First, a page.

Changing The Web As We Know It Less is more Images and buttons Videos Touch
Make It Universal HTML5 CSS3 Content Management Systems
The Good Matches the regular web version Don’t have to zoom to view content All content worksGuildwars2.com
The Good Large buttons Carriesover the theme and brand image from the main site All content worksAnthropologie.com
The Bad Zoom to read content Everything looks crammed in the page Search does not work on touchStaples.com
The Bad Zoom to read content Flash banner does not work on Apple devices Web page does not fill screenBigCityCatering.com
How can going mobile help Collins Catering? Content Management System Allows employees with no web design experience to help update the site Contains themes that automatically make the site mobile accessible Wouldallow customers to easily contact and schedule events wherever they are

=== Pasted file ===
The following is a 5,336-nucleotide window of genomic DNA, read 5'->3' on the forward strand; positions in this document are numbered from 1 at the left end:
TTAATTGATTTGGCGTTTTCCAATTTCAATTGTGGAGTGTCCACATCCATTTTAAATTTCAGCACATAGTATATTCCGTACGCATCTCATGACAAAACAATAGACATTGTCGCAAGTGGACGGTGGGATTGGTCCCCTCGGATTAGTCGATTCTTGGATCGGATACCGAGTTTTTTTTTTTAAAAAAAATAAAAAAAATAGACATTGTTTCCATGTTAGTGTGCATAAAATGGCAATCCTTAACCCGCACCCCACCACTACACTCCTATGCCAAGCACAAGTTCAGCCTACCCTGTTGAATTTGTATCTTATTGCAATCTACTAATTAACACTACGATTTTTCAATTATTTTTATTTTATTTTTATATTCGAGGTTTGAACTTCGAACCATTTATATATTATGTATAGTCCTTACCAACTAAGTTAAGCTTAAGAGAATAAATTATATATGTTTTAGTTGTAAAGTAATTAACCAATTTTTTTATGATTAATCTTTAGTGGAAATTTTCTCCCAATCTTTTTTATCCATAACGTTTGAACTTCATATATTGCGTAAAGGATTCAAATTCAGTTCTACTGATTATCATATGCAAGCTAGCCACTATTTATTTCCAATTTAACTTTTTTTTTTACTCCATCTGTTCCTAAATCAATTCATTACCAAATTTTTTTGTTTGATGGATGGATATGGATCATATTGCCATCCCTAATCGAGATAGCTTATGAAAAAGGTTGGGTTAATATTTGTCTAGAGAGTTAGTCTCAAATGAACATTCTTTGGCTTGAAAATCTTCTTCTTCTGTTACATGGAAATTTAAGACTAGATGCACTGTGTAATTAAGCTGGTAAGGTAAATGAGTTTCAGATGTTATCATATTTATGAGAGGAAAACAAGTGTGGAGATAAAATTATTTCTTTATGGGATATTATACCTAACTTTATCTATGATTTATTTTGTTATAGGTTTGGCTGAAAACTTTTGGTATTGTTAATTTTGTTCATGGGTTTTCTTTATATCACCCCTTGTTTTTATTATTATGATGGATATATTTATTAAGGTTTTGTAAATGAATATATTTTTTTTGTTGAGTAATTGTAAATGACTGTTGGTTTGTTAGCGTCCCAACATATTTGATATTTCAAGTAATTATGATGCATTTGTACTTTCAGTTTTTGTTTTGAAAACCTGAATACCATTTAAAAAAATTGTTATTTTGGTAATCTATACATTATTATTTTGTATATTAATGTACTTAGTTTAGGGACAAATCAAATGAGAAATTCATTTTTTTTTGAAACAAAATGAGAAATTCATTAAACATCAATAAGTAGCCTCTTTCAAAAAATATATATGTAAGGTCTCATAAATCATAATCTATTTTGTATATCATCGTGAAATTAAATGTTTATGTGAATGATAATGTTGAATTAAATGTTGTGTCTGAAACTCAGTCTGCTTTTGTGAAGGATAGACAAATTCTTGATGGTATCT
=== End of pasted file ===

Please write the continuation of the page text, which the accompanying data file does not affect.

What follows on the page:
Works Cited Gupta, Pritesh. (2012, June 11). A Guide to Future Proof Mobile/Tablet Friendly Websites. Retrieved November 16, 2012 from http://www.priteshgupta.com/2012/06/a-guide-to-future-proof- mobiletablet-friendly-websites/ Malcolm, Hadley. (2012, November 15). Smartphones to play bigger role in shopping. Retrieved November 16, 2012 from http://www.usatoday.com/story/money/personalfinance/2012/11/15/ mobile-tablet-smartphone-holiday-shopping/1700427/ Snider, Mike. (2012, July 31). Survey: Smartphone, tablet usage still on rise. Retrieved November 16, 2012 from http://content.usatoday.com/communities/technologylive/post/2012/ 07/survey-smartphone-and-tablet-usage-continues-to- rise/1#.UKqFeIdX0uU Tsutano, Yutaka, “iPad Case" August 6, 2010 via Flickr, Creative Commons Attribution.